Timewitch Techno, IDM Timewitch This review was commissioned through Ko-fi. However, it bears no weight on the score or decision. All reviews are written from an unbiased standpoint. One of my favorite things to do when I was a child was sit around those old, fat CRTVs with my siblings and parents and watch in awe at the latest episode of Unsolved Mysteries. Being so young during the shows peak, skepticism was not in my nature and I would believe half of the shit that that show spouted out at me. I even remember looking up in the night sky, seeing bright lights move ever so-slowly across the expanse, thinking that I had caught a UFO spying on planet Earth. It’s a feeling that sticks with me to this day, and whenever I find myself outside at night seeing those bright lights do I smile and think, “The aliens are back.” While several artists attempt to bring that feeling back, none do it so well as experimental IDM artist Timewitch - even if there are a few bumps along the ride.Producer Jason Herrboldt is the man behind Timewitch and he takes influence from the early albums of IDM legends such as Aphex Twin, mu-Ziq, and Autechre. His music is, as you might have guessed, a love letter to the outskirts of 90s synth music and occult exploitation videos that continue to circulate on the internet even nowadays. Therefor it’s no shock that the track that kicks off his debut album is titled ‘EXPOSED! The Truth About Time Cults’.  VHS feedback and a little jingle you would expect coming off a tape after you’ve shoved it into the mouth of your VCR begin the single before samples, whirling electronics, and overall spooky electronics come out of nowhere. The whole thing lasts for nearly eight minutes before it is shutdown for good, and we move onto the next song. Timewitch by TimewitchWhile I get the idea behind ‘Ocuousexce’ – creating an ambient field of warping sounds with news chatter in the background – I feel as if what’s on display in the song is rather rudimentary in comparison with other modern experimental / ambient acts in the field. It’s not nearly as interesting and could have easily managed to be a portion of another song – not a four-and-a-half-minute standalone piece. The first two minutes of the title track of the album ‘Timewitch’ made me feel the same way as I did for ‘Ocuousexce’, but as soon as I hit the two-minute mark did I reminisce of so many spooky shows from my childhood that utilized ominous synths to create a sense of dread. Hell, I’d even go back to saying that this wouldn’t sound out of place in a dream sequence during a Nightmare on Elm Street flick. Between that, the whirling synths that make it sound like an alien abduction is about to go on, and the vocal sample repeating the phrase ‘Witchcraft’, I had fun. ‘Wintersum’ follows trend with the other songs on the album, however it instead focuses on heavy synths a la dark ambiance and blown up synths to take over your aural senses. I felt as if ‘Srupsh’ just didn’t have enough meat to the song to last five-minutes and forty-eight seconds. Again, it felt at most as if it could have been part of another piece or that it should have been a thirty-some second interlude and then be done. ‘Miniature Trails of Light’ is perhaps the only traditional “song” on the album. It sounds as if a robot is taking flight on a spaceship into the unknown, rapidly pressing buttons along the way. Those button pushes, however, form a beat and transform into this electronic wonder. It’s a five-minute and twenty-two second electronic piece that might have been what Kraftwerk would’ve sounded like should they have chose to begin their career in the 90s. The last song on the album is the outro, coincidentally which is what I wanted ‘Wintersum’ and ‘Ocuousexce’ to be. And, if there is one major complaint about Timewitch’s debut – it would be exactly that. One too many songs sound as if they should be intros leading into something greater and more expansive – such as the previously mentioned songs. But it never gets there, and instead edges the entire time never leading to a satisfying climax. I think that Timewitch could have incorporated these 90s occult vibes into more songs like ‘Miniature Trails of Light’ than not. But we cannot focus on what could have been. Instead, we focus on what we have before us. And that is a fairly well put together album based around experimental electronics, IDM, ambiance, the occult, and VHS aesthetics. While most of that is put to good use, there is still some room improvement with Timewitch. My favorite track on their self-titled is ‘Miniature Trails of Light’, there’s no doubt about that, and I’d rather listen to this song on repeat three-times than dive back some of the other tracks. So, it’s a bit of a polarizing album – but one that I still look fondly on. Six-and-a-half out of ten.  350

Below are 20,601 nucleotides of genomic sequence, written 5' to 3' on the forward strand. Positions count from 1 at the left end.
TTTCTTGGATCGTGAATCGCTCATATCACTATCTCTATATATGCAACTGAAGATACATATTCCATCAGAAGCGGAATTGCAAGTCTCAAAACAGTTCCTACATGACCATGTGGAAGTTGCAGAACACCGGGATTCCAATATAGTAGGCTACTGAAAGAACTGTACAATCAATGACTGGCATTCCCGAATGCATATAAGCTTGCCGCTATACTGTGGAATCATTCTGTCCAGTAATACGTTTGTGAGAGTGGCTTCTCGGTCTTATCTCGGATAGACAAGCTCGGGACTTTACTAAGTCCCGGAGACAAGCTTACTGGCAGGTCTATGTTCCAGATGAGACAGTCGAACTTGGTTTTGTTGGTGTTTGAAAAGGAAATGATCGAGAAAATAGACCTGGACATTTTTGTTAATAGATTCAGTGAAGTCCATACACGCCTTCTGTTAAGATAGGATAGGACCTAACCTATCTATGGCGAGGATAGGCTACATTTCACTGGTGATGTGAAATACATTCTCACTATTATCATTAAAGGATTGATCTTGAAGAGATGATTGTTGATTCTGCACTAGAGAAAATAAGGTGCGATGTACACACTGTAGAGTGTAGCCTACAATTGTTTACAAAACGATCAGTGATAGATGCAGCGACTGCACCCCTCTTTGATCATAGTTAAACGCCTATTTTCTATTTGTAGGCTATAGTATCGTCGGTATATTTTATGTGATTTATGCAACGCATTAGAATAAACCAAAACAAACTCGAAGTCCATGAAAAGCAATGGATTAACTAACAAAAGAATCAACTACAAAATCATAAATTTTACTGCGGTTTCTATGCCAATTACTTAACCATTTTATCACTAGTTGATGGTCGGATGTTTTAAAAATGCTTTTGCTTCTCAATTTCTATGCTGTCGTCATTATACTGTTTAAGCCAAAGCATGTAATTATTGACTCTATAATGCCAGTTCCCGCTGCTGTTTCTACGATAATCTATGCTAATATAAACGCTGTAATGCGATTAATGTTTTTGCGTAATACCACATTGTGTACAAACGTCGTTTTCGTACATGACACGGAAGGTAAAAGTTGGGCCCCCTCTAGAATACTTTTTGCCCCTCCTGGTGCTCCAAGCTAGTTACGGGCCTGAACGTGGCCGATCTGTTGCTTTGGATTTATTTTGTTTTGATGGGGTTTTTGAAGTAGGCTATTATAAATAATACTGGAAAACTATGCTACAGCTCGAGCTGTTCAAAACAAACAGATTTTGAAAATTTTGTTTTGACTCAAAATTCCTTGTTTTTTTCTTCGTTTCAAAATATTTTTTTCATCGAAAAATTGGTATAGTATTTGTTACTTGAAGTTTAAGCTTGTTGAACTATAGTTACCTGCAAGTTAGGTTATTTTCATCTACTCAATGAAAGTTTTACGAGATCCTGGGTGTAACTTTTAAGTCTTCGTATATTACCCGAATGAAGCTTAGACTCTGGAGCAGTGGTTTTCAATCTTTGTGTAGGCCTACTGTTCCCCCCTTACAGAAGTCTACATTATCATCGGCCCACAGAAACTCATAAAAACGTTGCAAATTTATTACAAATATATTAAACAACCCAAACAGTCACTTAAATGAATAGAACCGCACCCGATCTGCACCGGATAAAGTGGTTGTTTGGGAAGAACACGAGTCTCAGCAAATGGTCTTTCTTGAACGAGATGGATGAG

Brutal Resonance